In my personal experience, it’s beneficial to plan a weekly check-in between you and your augmented managerial partner to go over your thoughts and concerns. Once again, use this opportunity to get in that much needed facetime! At the end of a successful project, you should both feel like cohesive teammates, even though you come from separate companies. It’s essential that although you may have different business goals, you can find the common threads between your teams and create a killer product.
Use the Right Tools:
Tooling isn’t always something that’s in your control, but if you have the choice make sure you choose tools that will boost team communication. Here at Smashing Boxes, we use Slack to instantly communicate. It’s faster and more natural than email, and the extensive emoji library and gif integration capabilities makes daily communication less formal.
Using the right tools can also help create a sense of community among augmented team members. When two teams come together over Slack, they form a series of inside jokes and start to communicate through gifs and emojis. This may sound unprofessional to some, but at the end of the day we’re all human. If team success means bonding over a ‘YAS QUEEN’ gif sent when a deploy goes smoothly, then so be it!
As far as project tracking goes, go for tools that will allow maximum transparency. I love using Jira for this reason. Depending on how you use it (it’s highly customizable), your team will be able to see the work teammates are doing and track how quickly the work is getting down. There are many other good tools out there though, such as Trello and Basecamp.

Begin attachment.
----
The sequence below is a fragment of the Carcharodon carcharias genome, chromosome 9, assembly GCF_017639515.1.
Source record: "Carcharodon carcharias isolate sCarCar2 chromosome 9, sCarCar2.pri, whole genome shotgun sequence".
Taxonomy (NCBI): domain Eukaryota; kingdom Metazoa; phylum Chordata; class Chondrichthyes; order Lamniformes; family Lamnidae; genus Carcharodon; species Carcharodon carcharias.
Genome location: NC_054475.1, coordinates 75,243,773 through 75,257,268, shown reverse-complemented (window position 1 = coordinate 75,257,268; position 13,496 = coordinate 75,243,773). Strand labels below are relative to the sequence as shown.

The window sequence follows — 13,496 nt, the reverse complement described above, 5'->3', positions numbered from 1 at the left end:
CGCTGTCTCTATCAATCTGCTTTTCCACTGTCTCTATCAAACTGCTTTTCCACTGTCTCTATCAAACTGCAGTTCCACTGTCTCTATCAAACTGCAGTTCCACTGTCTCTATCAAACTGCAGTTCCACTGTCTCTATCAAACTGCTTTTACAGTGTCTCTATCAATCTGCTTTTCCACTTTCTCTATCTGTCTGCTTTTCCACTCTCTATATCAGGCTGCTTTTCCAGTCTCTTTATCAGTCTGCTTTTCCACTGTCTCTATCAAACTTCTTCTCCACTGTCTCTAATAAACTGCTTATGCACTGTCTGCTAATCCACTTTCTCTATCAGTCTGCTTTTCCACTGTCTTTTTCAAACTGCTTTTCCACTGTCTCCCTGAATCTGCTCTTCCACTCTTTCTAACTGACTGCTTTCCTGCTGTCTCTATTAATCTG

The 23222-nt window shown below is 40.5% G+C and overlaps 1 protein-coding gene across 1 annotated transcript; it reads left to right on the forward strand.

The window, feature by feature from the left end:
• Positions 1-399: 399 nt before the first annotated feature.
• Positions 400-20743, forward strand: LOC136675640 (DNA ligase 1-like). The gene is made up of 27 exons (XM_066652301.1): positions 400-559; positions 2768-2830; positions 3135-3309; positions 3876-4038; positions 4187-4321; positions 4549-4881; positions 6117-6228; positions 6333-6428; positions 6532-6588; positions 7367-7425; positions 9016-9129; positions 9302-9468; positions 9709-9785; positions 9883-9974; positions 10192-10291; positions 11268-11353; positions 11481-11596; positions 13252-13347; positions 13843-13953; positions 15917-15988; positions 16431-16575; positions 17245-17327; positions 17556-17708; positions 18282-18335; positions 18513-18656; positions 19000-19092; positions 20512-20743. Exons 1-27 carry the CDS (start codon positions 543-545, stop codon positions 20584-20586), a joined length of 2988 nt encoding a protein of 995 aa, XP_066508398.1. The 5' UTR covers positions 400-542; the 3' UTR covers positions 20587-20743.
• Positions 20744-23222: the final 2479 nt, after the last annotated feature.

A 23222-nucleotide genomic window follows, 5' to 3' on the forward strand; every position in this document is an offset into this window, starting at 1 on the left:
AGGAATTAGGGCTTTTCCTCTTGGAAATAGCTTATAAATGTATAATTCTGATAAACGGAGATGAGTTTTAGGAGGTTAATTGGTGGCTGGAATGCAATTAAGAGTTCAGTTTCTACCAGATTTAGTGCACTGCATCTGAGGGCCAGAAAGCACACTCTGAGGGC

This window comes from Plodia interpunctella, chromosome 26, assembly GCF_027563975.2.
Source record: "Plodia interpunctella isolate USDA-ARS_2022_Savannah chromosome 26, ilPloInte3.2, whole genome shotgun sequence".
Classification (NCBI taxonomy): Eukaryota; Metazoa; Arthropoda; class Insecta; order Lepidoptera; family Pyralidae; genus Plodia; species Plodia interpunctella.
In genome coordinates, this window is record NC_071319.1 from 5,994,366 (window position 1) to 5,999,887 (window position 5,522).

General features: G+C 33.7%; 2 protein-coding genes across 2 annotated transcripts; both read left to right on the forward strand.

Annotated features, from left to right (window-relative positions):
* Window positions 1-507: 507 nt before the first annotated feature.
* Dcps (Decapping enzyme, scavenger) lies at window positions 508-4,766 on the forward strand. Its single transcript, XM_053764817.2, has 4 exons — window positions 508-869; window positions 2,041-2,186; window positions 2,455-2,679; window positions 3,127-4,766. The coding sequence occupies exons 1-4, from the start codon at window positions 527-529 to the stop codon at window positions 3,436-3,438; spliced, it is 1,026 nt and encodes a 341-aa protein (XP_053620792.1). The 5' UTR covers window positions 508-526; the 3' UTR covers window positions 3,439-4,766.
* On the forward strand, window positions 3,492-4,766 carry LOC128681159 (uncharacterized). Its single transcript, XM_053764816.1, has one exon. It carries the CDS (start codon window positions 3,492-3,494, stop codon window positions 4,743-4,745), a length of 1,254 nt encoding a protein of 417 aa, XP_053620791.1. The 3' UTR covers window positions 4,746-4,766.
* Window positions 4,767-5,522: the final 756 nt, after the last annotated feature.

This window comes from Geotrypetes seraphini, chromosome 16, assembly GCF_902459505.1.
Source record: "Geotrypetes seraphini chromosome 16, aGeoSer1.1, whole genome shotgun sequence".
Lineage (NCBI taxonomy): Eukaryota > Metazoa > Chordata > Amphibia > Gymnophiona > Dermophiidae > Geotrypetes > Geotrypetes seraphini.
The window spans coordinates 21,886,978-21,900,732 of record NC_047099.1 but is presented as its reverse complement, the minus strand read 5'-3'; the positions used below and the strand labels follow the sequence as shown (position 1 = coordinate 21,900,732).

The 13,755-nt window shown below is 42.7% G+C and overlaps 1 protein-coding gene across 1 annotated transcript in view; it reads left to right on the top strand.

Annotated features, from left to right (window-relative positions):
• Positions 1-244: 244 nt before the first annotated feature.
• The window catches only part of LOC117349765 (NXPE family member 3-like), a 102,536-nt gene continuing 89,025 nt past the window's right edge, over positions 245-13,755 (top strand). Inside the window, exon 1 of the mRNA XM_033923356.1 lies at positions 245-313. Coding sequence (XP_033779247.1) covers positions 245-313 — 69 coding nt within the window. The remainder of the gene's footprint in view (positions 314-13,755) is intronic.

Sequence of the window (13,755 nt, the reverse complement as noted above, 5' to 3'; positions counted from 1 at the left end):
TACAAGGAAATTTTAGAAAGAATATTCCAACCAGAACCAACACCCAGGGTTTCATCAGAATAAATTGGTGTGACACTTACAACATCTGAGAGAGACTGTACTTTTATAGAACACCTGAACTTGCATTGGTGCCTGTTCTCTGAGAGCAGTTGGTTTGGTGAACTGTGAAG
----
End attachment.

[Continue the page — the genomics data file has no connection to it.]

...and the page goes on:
Make Team Health a Top Priority:
Deadlines and budgets are very important, but so is the health of your team.
What’s the morale like on your augmented team? Is there open communication, or do individuals only speak within their respective Slack channels? Do team members have what they need? Is everyone generally happy?
Company cultures can clash and miscommunications in online conversations are easy to come by. As the team’s fearless leader, it’s important for you take a break from emailing and hosting meetings to take your team’s temperature.
Here in Durham we mean business, but we do have a pretty relaxed culture where our work mates feel like family. Recently, I worked with an augmented team on which there were several instances of strong opinions being given over Slack from the external group, and my internal team took offense to them. Instead of internalizing these issues, I was able to meet with the respective PM on their side to discuss the issue without causing embarrassment to either of the employees. After that, we as a whole team got together and discussed how we could prevent these types of issues in the future.
Talking to your developers as an augmented team and as your own in-house team is important to understand any concerns they may have and how to overcome them. If an issue does arise, take time to diagnose the problem and come up with a solution; don’t let important issues fester! You may think that problems will reveal themselves, but oftentimes individuals keep their thoughts and feelings to themselves, which can manifest into greater complications down the road. If the entire team can come together as a whole to mend issues as they arise, they will form a collective mindset, which is vital to the success of an augmented project. When a blended team can talk about themselves as ‘we’ instead of ‘us’ and ‘them’, you know you are on the path to success.